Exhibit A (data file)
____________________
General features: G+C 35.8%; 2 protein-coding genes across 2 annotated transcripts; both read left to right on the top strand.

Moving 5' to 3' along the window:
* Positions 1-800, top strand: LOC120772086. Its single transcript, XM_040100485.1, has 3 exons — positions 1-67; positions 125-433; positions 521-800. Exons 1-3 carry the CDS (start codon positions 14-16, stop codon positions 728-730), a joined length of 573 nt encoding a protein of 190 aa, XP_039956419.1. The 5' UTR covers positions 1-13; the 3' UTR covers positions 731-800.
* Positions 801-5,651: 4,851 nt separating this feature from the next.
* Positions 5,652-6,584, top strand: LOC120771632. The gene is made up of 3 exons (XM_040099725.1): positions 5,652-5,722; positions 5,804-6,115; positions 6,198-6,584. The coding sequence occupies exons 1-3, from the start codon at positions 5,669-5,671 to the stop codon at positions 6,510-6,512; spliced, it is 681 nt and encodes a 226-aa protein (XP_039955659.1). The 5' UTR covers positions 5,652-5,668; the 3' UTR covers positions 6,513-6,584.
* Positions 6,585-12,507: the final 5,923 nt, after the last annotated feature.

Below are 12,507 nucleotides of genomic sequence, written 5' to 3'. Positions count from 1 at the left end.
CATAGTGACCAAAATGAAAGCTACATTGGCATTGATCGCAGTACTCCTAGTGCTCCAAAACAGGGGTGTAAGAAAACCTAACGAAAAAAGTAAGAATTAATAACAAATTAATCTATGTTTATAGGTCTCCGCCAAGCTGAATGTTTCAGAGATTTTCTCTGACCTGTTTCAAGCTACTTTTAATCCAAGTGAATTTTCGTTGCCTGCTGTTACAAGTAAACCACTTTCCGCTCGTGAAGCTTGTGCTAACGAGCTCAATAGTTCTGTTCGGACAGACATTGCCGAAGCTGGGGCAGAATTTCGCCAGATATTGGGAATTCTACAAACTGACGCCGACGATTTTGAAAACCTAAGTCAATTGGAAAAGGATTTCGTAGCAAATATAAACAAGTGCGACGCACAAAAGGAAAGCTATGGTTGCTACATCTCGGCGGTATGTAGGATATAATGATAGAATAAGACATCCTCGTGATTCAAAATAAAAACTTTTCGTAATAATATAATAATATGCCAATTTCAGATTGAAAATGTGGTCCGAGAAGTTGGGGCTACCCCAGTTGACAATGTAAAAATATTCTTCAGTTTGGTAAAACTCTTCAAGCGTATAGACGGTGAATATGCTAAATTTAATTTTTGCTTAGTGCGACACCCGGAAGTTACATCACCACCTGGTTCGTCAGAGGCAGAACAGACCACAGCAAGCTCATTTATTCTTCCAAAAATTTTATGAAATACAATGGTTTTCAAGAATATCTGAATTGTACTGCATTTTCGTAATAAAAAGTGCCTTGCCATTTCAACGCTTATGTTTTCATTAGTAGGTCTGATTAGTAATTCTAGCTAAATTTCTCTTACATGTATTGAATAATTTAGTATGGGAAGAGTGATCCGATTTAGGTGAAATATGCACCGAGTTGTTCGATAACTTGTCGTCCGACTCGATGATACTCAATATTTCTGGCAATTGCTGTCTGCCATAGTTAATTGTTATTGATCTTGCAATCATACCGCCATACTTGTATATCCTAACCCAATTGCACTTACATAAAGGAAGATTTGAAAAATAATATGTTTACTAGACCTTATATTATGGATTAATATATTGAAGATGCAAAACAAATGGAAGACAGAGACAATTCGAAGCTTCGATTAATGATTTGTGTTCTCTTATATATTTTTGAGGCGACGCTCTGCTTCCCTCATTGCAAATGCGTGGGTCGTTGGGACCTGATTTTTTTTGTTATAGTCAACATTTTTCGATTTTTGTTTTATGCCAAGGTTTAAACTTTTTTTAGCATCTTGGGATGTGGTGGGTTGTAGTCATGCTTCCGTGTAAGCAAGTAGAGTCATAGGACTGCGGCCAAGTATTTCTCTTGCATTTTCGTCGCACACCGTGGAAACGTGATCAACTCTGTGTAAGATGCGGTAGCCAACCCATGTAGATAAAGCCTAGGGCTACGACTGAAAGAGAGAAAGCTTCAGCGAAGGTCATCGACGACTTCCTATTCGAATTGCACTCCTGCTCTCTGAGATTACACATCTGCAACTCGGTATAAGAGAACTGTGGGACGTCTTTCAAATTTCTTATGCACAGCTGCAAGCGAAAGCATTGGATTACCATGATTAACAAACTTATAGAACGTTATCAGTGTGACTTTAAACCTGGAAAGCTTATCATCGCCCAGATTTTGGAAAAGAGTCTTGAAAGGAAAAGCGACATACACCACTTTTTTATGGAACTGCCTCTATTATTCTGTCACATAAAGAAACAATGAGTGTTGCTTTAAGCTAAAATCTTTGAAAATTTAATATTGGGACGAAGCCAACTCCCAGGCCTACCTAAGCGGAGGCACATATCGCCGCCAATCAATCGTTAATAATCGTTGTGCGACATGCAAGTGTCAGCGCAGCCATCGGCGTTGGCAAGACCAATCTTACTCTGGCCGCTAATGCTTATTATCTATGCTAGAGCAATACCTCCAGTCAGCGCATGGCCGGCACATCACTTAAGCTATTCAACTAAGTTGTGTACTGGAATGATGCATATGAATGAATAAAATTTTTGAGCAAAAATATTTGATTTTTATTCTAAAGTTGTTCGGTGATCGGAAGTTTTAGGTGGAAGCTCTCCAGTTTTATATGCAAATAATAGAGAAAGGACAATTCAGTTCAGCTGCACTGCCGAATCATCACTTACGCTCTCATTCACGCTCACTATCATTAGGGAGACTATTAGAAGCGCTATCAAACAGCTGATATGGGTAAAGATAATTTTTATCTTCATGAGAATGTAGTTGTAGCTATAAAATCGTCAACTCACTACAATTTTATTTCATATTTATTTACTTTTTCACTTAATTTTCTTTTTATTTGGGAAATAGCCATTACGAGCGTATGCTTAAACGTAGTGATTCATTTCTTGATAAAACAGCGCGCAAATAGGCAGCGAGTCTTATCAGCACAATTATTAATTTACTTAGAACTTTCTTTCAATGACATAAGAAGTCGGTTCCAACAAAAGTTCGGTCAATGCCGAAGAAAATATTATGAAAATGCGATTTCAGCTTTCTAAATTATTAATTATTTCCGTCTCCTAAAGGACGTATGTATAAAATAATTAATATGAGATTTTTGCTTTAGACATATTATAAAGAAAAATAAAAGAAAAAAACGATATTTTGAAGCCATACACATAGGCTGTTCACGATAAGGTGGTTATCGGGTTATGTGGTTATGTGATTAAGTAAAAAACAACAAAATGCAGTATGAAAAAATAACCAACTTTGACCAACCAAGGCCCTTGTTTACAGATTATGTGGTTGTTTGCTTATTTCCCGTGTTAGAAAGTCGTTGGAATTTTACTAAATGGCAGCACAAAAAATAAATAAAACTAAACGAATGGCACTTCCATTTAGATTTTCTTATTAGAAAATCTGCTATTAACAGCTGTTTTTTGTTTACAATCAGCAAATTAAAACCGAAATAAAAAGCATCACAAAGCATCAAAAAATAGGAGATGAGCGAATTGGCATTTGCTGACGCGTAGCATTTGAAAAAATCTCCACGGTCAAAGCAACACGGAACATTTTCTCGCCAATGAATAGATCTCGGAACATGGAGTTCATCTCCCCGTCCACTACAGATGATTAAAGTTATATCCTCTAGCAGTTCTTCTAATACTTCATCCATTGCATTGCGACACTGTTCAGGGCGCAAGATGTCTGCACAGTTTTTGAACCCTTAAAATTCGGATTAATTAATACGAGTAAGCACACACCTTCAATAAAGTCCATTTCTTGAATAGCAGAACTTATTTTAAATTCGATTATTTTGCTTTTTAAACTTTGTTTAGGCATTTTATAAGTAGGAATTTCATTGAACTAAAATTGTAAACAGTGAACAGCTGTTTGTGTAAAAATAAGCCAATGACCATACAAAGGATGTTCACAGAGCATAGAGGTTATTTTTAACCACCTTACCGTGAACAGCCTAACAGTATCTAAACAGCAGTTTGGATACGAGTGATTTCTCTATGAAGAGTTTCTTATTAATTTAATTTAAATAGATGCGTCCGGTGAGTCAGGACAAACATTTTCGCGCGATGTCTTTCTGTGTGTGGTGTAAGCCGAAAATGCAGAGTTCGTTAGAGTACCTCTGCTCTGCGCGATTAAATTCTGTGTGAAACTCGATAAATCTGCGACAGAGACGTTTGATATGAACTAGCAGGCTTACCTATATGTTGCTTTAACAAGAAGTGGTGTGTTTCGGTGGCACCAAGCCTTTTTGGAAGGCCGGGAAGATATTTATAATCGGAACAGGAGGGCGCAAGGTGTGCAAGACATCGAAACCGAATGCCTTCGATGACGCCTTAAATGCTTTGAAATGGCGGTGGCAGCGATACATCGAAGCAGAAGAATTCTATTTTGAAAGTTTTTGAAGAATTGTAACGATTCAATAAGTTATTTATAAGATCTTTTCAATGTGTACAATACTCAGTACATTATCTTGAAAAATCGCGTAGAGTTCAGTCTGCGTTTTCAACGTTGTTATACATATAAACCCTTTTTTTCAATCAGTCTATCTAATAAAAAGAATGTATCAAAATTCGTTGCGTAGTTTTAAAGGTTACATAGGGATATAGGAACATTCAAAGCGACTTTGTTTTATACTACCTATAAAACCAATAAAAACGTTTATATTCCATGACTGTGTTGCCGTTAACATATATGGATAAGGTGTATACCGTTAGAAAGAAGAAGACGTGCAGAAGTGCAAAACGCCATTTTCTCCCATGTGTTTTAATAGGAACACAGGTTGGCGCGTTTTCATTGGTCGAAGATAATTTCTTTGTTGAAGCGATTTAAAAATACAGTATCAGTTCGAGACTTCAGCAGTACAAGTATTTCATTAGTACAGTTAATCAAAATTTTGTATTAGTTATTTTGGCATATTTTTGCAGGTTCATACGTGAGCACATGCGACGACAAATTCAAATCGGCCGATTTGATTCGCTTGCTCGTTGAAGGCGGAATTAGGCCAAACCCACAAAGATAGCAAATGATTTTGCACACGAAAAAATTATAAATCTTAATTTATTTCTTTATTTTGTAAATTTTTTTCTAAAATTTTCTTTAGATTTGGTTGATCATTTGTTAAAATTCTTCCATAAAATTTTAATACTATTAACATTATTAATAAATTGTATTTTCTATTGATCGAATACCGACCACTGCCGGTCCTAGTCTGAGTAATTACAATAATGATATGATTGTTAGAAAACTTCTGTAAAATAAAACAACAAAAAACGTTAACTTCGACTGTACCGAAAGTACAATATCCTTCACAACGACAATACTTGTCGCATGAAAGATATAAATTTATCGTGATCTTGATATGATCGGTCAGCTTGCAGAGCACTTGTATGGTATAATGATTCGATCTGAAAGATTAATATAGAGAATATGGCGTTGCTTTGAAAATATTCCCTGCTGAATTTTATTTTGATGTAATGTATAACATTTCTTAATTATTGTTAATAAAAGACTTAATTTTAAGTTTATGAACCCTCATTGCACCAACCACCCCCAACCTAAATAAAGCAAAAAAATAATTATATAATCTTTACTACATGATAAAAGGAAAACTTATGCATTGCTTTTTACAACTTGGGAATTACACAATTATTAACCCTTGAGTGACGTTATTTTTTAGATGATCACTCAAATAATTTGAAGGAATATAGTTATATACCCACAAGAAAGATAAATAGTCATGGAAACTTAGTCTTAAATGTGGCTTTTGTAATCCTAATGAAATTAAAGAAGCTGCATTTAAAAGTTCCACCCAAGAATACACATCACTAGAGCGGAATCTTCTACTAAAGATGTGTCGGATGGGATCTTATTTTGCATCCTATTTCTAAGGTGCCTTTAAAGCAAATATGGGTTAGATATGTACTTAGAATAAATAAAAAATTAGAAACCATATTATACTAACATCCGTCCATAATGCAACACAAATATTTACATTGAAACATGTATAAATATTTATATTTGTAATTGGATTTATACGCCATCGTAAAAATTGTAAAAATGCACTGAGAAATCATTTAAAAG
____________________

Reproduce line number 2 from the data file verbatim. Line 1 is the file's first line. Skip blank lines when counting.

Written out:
Moving 5' to 3' along the window: